c alypso’s heart, but striving to be elsewhere,
a nywhere, with Penolope on my mind. Or

R owing beside Charybdis and Scylla,
e xisting and persisting in the swirls of charisma, flying with
i carus’s wings towards the sun in wings made of wax – the
n eed to send a fax to Daedalus about my
h ubris, a desire to write haiku about the
e ye of Polyphemus…
i am the genre, another alpha on a
m ission to be textual, visual, and sonic within the
e pic of what I know.
r eally, it’s through the exploration of text that all of us shall grow.

C razy, but I want this stanza to be about chest hairs
o r belching, or farting, or scratching, or
d istractedly, not listening. I want to 
y ell, “Dude,” or “Bro,” or “Yo,” ya know?…

T o have it stand at a urinal or to
h igh five for saying something stupid
o r to pick lint out of its belly button.
m an, oh man, oh man. In truth,
a ll I really want from this poem is a beer.
s o there. But also to admit I love working with women.

M y resolution, a solution of sorts, is
e very time i’m in a lot, parked:
g roceries or a mall, y’all, the soul is sparked, with

R ationality amok, i become earmarked to bring
o rder to the universe. a curse.
o ridnarily not this rehearsed – a
n erd, indeed, without boy scout thirst to
e valuate my morals upon such stories.
y et, a grocery cart embodies epiphanies that make me feel alive.

J ust ordered from Amazon again.
e ggers, A Heartbreaking Work of Staggering Genius. Yes, this
n erd, fluttering in a like-minded flock, a literacy bird,
n eeds another book for his shelf. Tweet Tweet.
i am what I read, so what does Cacas: The Encyclopedia of Poo
f rom my account really mean? Scattelogical, ah! Sweet.
e arlier this year I ordered every Chris Crutcher book, cuz
r eally, look, I knew I was going to meet him. Loved What is the What,

v alentino deng, dang (dung) crap – the Sudanese connection, slap, an
o ption for my undergraduate class.
n ow i’m wondering if my reading habits make me a total ass. A

W iesner phase. Tuesday. Flotsam. Sector 7. Art and Max. Alas.
a wkwardly bought a few other snacks…this man slacks not,
h alogen lightbulbs, a phone case, even a few DVDs…
l eave a man to his cyber jungle and he’ll do what he’ll please, but waiting
d elivery, impatiently, sometimes down on the knees. Come on. Admit it.
e very one of us in here goes on such spending sprees.

M aya Angelou: “There’s no greater agony than bearing an untold story inside of you”
e rnest hemingway: “There’s nothing to writing. All you
g ot to do is sit down to a typewriter and bleed.”

Z en in the Art of Writing by Ray Bradbury: “Write. Don’t Think. Relax.
a nd “what,” you ask, “does writing teach us?”
b race yourself. “First and foremost,
i t reminds us that we’re alive and that it is a gift and a privilege [insert
l earning from summer here], not a right.”
a nd I don’t know about you, but I’m going to continue this fight. Anais
n in: “If you do not breathe through writing, if you do not cry out…or
s ing in writing, then don’t write, because our culture has no use for it.”
k ing: “write with the door closed, rewrite with the door open.” Me?
y ou gotta write! To incite insight. To embrace the spotlight. A’ight?

P oetry is diversity meant to bring harmony to a world that
a wkwardly and cautiously doubts its own possibility as it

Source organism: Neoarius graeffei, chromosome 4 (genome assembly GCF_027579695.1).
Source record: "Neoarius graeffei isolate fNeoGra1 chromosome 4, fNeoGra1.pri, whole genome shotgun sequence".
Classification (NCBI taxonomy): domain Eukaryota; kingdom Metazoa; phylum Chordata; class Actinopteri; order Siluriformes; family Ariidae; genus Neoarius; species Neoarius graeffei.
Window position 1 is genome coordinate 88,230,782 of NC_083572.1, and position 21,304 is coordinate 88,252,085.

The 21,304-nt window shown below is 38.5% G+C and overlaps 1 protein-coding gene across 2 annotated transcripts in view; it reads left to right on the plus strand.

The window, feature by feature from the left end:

u biquitously crafts scrapbooks digitally and
l inguistically, harmonically and serendipitously -
a sking ourselves, cosmically, to look to culture for its music. 

F ortunately, some have the symphony that
o rganically brings musicality and
r ationality to the irrational bureaucracy that
t enaciously, not graciously,
u nconvincingly silences the song, both haphazardly and
n eedlessly – oh, say can you see -
a ll we need is intentionality in everything we teach.

Just when i get used to the green of everything,
u sually the first week of August, i realize that
l aughter is replaced by cicadas.
i learned this from a tree. When they begin to sway, their wisdom
e choes in my ear. Or did I hear that on NPR.

R ight when i get used to morning coffee with these friends,
o rganizing kick-offs and high-fives, a summer ends, and my
n otebook must turn another page. But I remember her branches –
e verything from a sage upon the stage -
s o what if they lose their leaves and age?
o r if they sprinkle ice blades over winter’s rage? Because the
n ext thing we know, every tree buds again in full-bloom everything.


B ryan, another word-play of madness, (summer sadness)
e volving exactly as it should in the mental
c acophony of spastic history seeking hopeful serenity
a nd trying to avoid chaotic anarchy, as always,
u biquitously, while residing in (a
s ide note) a poem – besides, I find comfort in
e volving and solving, I roam, what I have to say in text.

o h, great. another summer must
f lutter south with Monarchs and lightening bugs. Vexed,

w e find ourselves at a last, hexed, by the
h oorah for now -
o r we can use our time together for additional pow

w ows some time soon. Yes, we all
e xist on Golden Ponds and must listen to the loon’s call

a rriving with their say about the world. We are the
r ivers, the lakes, the oceans, swirled in the in-
e vitability of our water cycles and routines. We are the watersheds &

t his is how i row, ya know? hoping to earn educational street-creds,
o rganizing ideas with others (perhaps needing meds),
g rant-writing and project-seeking (no matter how much time dreds)
e levating possibilities through State government and
t he Feds, all so this growing is made possible.
h ello. i want to introduce myself. i’m a quirky fellow who finds
e ntertainment in finding who I can be, only to
r ealize I am nothing without ‘who we are together.’ Us. Thank you.

[1] Kim’s OpEd reminded me of the ‘letters to frog’ I used to get. It’s all about relationships.